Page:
Ulrika Warpman Berglund

Affiliated to Research
Visiting address: Scilifelab, Alpha Building Level 4, Tomtebodavägen 23a, 17165 Solna
Postal address: K7 Onkologi-Patologi, K7 Forskning Helleday, 171 77 Stockholm

About me

  • I received my PhD from Uppsala University in 1997 and was headhunted to
    Pharmacia and very soon became head of the Endocrine Research Group. During
    1997-2011 I was working in pharmaceutical companies both in Sweden
    (Pharmacia, Biovitrum) and UK (Prosidion Ltd), were I did translational
    research, developed clinical candidates, and obtained position as Director in
    Pharmacology and member of research steering groups. I joined Helleday lab in
    2012 and has since then assisted Prof. Helleday in establishing the
    translational team that exists today. As responsible for the MTH1 project, I
    have, together with the team, successfully developed Karonudib that is
    presently investigated in clinical trials. I am a member of Dept.
    Oncology-Pathology steering group and deputy group leader in the Helleday


  • Our lab is continuously working towards developing novel targeted therapies
    out of basic science findings. The multidisciplinary translational research
    group is focusing on understanding basic DNA repair and DNA-damage signaling
    pathways as well as nucleotide metabolism and developing novel drugs for
    anti-cancer treatments, and for treating inflammation/autoimmunity and virus
    The research aims are to i) purifying and targeting proteins in *DNA repair
    and metabolism*, ii) use probes and genetic tools to increase basic knowledge
    around target proteins and iii) translating basic research findings into *new
    treatments *tested in clinic.
    One example how we taken an idea from bench to bedside:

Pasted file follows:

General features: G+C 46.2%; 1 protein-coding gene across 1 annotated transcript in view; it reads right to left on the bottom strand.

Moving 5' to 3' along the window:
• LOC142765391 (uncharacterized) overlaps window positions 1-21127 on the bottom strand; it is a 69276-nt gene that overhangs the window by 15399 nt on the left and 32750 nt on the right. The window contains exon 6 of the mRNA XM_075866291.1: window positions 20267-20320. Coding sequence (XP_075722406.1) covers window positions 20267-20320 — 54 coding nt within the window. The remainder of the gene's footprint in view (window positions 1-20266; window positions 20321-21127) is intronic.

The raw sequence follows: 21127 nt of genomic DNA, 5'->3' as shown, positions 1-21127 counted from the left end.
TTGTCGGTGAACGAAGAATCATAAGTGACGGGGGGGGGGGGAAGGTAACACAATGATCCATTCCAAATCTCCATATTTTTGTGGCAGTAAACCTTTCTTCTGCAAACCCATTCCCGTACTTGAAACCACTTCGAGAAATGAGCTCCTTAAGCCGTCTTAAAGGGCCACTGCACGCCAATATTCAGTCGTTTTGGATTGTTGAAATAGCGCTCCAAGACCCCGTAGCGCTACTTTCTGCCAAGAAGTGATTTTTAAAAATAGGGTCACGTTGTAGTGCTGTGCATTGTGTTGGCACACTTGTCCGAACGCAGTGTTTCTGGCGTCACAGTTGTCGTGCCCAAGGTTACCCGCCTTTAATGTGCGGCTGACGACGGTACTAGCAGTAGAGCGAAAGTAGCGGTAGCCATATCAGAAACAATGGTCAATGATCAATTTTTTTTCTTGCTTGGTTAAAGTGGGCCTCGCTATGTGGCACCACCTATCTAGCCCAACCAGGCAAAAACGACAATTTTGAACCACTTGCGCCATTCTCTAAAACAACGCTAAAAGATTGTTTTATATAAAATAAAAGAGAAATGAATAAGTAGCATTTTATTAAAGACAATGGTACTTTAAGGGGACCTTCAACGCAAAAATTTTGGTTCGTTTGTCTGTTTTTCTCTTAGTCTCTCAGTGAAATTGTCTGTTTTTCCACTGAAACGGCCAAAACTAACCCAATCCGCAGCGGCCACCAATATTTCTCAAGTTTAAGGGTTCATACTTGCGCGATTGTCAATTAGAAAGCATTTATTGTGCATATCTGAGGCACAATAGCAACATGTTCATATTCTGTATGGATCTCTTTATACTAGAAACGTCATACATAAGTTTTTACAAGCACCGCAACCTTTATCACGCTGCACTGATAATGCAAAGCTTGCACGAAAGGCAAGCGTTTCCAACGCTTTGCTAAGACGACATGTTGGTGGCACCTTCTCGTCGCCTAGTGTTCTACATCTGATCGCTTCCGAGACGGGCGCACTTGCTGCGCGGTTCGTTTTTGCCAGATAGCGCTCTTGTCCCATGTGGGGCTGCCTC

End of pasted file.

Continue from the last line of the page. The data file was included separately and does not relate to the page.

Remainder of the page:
Many DNA damaging anti-cancer drugs cause replication-associated DNA damage
    that kill cancer cells. This is an effective way of treating cancer, but the
    problem is that also normal cells are damaged. Our strategy is to exploit the
    high level of DNA damage and dysfunctional redox status in cancer cells and
    prevent the repair of these lesions and even cause more oxidative lesions in
    the cancer cells. Using DNA repair inhibitors, we can selectively introduce
    toxic DNA damage to cancer cells. We demonstrated how targeting MTH1 can be
    used to target cancer in general without causing toxicity to non-transformed
    cells(Gad et al, Nature 2014
  • Huber et al., Nature 2014) and we have
    developed the MTH1 inhibitor (MTH1i) karonudib (*/Karo/*linska */NUD/*T1
    inh*/ib/*itor) (Warpman Berglund et al., Ann Oncol 2016) and progressed it
    through GMP manufacturing, formulation, GLP safety assessment, IMPD, Medical
    Product Agency and ethical approvals. Presently two clinical Phase 1 trials
    (one in patients with advanced solid malignancies and one in haematological
    cancers) with karonudib are on-going at Karolinska University Hospital.
    Pharmacology and biology are often more complex than originally thought, and
    we continue to deepen our understanding of the mechanism of action of our
    MTH1i and the role of MTH1 in cancer pathology.


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